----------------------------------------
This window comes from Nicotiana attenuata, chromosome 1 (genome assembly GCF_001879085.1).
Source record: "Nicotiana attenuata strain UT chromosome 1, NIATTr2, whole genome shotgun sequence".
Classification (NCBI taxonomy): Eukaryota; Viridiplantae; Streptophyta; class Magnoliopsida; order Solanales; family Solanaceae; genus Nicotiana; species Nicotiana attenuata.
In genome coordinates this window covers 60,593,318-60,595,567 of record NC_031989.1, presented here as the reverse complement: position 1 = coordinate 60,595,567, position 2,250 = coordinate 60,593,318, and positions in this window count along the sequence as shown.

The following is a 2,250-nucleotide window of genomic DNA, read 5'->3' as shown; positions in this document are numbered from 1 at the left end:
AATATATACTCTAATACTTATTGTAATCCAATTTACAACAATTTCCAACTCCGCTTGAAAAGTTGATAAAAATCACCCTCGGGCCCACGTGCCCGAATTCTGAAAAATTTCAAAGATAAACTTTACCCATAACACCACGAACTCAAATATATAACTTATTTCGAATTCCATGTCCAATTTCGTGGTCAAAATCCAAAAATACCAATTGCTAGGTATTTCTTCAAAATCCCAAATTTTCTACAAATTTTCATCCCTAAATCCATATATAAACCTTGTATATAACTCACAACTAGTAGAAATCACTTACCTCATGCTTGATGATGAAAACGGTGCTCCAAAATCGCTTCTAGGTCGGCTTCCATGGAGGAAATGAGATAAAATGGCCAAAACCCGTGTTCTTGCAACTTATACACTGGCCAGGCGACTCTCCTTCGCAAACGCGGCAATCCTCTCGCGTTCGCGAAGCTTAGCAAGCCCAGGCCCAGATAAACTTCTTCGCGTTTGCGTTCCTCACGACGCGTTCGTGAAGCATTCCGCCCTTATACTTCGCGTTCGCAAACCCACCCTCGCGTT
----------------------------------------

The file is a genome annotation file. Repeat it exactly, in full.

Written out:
This window comes from Nicotiana attenuata, chromosome 1 (genome assembly GCF_001879085.1).
Source record: "Nicotiana attenuata strain UT chromosome 1, NIATTr2, whole genome shotgun sequence".
Classification (NCBI taxonomy): Eukaryota; Viridiplantae; Streptophyta; class Magnoliopsida; order Solanales; family Solanaceae; genus Nicotiana; species Nicotiana attenuata.
In genome coordinates this window covers 60,593,318-60,595,567 of record NC_031989.1, presented here as the reverse complement: position 1 = coordinate 60,595,567, position 2,250 = coordinate 60,593,318, and positions in this window count along the sequence as shown.

The following is a 2,250-nucleotide window of genomic DNA, read 5'->3' as shown; positions in this document are numbered from 1 at the left end:
AATATATACTCTAATACTTATTGTAATCCAATTTACAACAATTTCCAACTCCGCTTGAAAAGTTGATAAAAATCACCCTCGGGCCCACGTGCCCGAATTCTGAAAAATTTCAAAGATAAACTTTACCCATAACACCACGAACTCAAATATATAACTTATTTCGAATTCCATGTCCAATTTCGTGGTCAAAATCCAAAAATACCAATTGCTAGGTATTTCTTCAAAATCCCAAATTTTCTACAAATTTTCATCCCTAAATCCATATATAAACCTTGTATATAACTCACAACTAGTAGAAATCACTTACCTCATGCTTGATGATGAAAACGGTGCTCCAAAATCGCTTCTAGGTCGGCTTCCATGGAGGAAATGAGATAAAATGGCCAAAACCCGTGTTCTTGCAACTTATACACTGGCCAGGCGACTCTCCTTCGCAAACGCGGCAATCCTCTCGCGTTCGCGAAGCTTAGCAAGCCCAGGCCCAGATAAACTTCTTCGCGTTTGCGTTCCTCACGACGCGTTCGTGAAGCATTCCGCCCTTATACTTCGCGTTCGCAAACCCACCCTCGCGTT